- How big a problem are hate crimes in America?, with Wilfred Reilly. Reilly is the author of Hate Crime Hoax, and argues that many liberals have very distorted perceptions on racism in America, amongst other things, and that these distorted perceptions contribute to us-versus-them polarization and anger.
- Liberal-side reactions to the Rittenhouse verdict and how that relates to polarization.
- How democracy breaks down and authoritarianism rises, with Thomas Carothers. I ask democracy expert Carothers about how he sees democracy erosion relating to some fundamental aspects of our human psychology, and how that might explain why so many of these nations-falling-apart scenarios seem so similar.
- Does blaming “media” help us avoid responsibility?, with Elizaveta Friesem. Friesem’s book “Media Is Us” pushes back on the common perception that media is something separate from us, and argues we should see all media as simply reflecting aspects of our human nature. We talk about how modern media acts as an accelerant of human communication, and how that amplifies some of the darker sides of our nature.
- Questioning if social media plays a big role in polarization, with Levi Boxell. Boxell and his team’s research showed that older people were more polarized than younger people, which suggested that social media may not be a big driver of polarization. We discuss his work.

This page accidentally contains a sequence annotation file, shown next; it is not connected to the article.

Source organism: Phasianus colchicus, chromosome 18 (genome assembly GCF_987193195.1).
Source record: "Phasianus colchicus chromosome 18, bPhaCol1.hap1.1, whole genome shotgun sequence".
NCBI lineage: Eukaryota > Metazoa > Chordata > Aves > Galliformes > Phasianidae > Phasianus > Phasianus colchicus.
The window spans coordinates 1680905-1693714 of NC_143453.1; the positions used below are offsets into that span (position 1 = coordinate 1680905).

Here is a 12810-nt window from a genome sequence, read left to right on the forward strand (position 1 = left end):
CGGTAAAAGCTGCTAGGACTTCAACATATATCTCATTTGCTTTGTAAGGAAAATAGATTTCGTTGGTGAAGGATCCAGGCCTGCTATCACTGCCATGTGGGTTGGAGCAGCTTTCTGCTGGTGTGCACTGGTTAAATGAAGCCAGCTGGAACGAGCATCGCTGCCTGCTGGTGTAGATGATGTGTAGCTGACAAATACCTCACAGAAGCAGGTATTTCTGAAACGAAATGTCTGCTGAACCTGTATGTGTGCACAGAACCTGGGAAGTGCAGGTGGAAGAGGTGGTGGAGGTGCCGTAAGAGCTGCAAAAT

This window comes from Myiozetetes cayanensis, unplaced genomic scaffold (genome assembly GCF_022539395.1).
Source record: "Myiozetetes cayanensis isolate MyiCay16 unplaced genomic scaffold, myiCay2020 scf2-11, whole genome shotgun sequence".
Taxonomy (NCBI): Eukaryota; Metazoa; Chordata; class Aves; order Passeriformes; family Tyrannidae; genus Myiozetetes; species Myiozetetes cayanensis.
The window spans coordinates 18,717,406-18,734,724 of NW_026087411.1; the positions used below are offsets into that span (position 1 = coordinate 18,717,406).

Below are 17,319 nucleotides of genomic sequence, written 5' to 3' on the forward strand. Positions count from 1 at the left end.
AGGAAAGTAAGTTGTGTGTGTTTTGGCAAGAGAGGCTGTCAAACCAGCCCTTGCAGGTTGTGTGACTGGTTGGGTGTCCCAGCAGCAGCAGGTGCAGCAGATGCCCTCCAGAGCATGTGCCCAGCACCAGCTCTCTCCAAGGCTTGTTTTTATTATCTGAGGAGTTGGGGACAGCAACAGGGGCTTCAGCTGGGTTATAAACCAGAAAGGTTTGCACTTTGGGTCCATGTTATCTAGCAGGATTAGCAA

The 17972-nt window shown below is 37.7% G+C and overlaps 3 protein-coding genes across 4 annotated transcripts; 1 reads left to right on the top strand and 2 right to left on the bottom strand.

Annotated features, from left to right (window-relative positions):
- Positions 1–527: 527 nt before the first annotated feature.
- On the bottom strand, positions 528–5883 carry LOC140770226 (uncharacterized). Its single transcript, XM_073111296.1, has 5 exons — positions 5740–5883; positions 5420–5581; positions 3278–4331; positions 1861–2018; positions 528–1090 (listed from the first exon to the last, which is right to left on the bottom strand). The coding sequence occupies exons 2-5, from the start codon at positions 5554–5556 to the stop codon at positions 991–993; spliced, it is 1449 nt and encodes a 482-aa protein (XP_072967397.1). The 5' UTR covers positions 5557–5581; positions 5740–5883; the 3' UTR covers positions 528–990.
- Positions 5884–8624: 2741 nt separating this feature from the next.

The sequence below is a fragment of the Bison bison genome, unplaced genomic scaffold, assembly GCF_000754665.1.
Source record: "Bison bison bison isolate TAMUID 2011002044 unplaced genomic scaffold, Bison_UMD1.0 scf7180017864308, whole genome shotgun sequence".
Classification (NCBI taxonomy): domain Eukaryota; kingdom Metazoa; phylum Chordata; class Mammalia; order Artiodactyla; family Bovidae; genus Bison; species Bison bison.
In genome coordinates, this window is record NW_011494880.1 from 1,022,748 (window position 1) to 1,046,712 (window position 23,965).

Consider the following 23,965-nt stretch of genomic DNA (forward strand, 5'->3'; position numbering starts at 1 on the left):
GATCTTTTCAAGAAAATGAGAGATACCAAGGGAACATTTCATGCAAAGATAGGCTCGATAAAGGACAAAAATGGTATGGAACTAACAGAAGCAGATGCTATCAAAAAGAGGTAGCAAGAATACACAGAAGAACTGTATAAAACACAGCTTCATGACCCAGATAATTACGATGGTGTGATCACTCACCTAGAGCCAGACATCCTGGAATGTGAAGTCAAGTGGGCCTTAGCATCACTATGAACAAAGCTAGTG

Episodes about specific political issues
Below are talks focused on some specific political issues, but approached from a depolarization/anger-reducing angle. I think these tough conversations are important because it’s the contentious topics that will be top-of-mind for many politically minded citizens.
- Factors in excessive police force, with police captain James Mitchell: Part 1, Part 2. We talk about the problem of police brutality and excessive use of force in the U.S., with the goal of understanding the factors that can lead to unjustified and too aggressive police responses.
- Can gender identity theory itself create more gender dysphoria?, with Carey Callahan. Callahan is detransitioned and writes about trans issues. We talk about how polarization has made transgender issues very hard to talk about. I attempt to show liberals what they might be missing about some conservative-side stances.
- The political impacts of violent protests and riots, with Dr. Omar Wasow. A key driver of polarization is that the extreme behaviors of people in one political group can amplify anger and bad behavior on the other side. In this talk, Wasow talks about his research showing how civil-rights-associated rioting in the U.S. in the 60s resulted in an increase in voting for conservatives.
- Interview with a militant Portland-based antifa/BLM protester. An interview from September, 2020. This was an attempt to understand what exactly was driving some of the aggressive and violent left-associated rioting behavior in Portland.
- How has polarization affected beliefs about election security?, with Jennifer Cohn. Since the 2016 election, Cohn has been trying to draw attention to the vulnerability of the U.S. election system. I was interested in hearing how extreme polarization and Trump’s claims about the election had changed how interested people are in talking about election vulnerabilities.
- Did Cambridge Analytica actually perform a “great hack”?, with Dave Karpf. Political researcher Karpf explains why it’s likely that CA was exaggerating their abilities and didn’t actually do anything that impressive with their Facebook political advertising. We tend to look for people or organizations to blame for our political animosity, when much of this is due simply to our us-versus-them polarization, which may not necessarily need much help from technology.
Want to learn more about the podcast? Go to behavior-podcast.com. Follow me on Twitter at @apokerplayer.